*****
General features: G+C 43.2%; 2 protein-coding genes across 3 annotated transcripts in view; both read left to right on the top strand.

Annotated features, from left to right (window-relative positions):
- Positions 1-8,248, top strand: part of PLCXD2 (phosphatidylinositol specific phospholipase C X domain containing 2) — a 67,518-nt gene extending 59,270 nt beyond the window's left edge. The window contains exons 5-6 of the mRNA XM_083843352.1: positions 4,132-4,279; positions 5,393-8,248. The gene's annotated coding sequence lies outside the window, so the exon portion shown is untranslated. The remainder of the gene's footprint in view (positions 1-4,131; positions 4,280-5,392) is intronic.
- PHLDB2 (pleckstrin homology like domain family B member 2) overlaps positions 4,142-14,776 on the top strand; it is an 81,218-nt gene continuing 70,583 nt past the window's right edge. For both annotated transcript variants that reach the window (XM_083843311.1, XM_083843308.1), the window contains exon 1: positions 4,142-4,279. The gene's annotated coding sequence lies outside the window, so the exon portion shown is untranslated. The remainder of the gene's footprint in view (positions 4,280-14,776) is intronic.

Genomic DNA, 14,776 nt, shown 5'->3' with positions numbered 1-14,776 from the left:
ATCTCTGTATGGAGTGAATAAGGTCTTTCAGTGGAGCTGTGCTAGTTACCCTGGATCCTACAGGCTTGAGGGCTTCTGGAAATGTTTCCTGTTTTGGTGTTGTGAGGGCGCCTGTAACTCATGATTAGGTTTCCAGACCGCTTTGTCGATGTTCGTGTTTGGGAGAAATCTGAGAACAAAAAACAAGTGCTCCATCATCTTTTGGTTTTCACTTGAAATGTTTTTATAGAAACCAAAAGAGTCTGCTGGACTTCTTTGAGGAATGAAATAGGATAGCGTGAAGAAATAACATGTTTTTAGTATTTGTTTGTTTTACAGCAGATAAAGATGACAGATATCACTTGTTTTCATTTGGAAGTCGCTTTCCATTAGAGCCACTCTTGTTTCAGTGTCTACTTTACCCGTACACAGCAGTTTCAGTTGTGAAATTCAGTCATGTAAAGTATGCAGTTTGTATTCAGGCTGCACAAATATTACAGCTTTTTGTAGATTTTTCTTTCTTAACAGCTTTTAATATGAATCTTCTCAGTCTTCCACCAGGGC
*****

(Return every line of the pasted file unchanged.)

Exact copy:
General features: G+C 43.2%; 2 protein-coding genes across 3 annotated transcripts in view; both read left to right on the top strand.

Annotated features, from left to right (window-relative positions):
- Positions 1-8,248, top strand: part of PLCXD2 (phosphatidylinositol specific phospholipase C X domain containing 2) — a 67,518-nt gene extending 59,270 nt beyond the window's left edge. The window contains exons 5-6 of the mRNA XM_083843352.1: positions 4,132-4,279; positions 5,393-8,248. The gene's annotated coding sequence lies outside the window, so the exon portion shown is untranslated. The remainder of the gene's footprint in view (positions 1-4,131; positions 4,280-5,392) is intronic.
- PHLDB2 (pleckstrin homology like domain family B member 2) overlaps positions 4,142-14,776 on the top strand; it is an 81,218-nt gene continuing 70,583 nt past the window's right edge. For both annotated transcript variants that reach the window (XM_083843311.1, XM_083843308.1), the window contains exon 1: positions 4,142-4,279. The gene's annotated coding sequence lies outside the window, so the exon portion shown is untranslated. The remainder of the gene's footprint in view (positions 4,280-14,776) is intronic.

Genomic DNA, 14,776 nt, shown 5'->3' with positions numbered 1-14,776 from the left:
ATCTCTGTATGGAGTGAATAAGGTCTTTCAGTGGAGCTGTGCTAGTTACCCTGGATCCTACAGGCTTGAGGGCTTCTGGAAATGTTTCCTGTTTTGGTGTTGTGAGGGCGCCTGTAACTCATGATTAGGTTTCCAGACCGCTTTGTCGATGTTCGTGTTTGGGAGAAATCTGAGAACAAAAAACAAGTGCTCCATCATCTTTTGGTTTTCACTTGAAATGTTTTTATAGAAACCAAAAGAGTCTGCTGGACTTCTTTGAGGAATGAAATAGGATAGCGTGAAGAAATAACATGTTTTTAGTATTTGTTTGTTTTACAGCAGATAAAGATGACAGATATCACTTGTTTTCATTTGGAAGTCGCTTTCCATTAGAGCCACTCTTGTTTCAGTGTCTACTTTACCCGTACACAGCAGTTTCAGTTGTGAAATTCAGTCATGTAAAGTATGCAGTTTGTATTCAGGCTGCACAAATATTACAGCTTTTTGTAGATTTTTCTTTCTTAACAGCTTTTAATATGAATCTTCTCAGTCTTCCACCAGGGC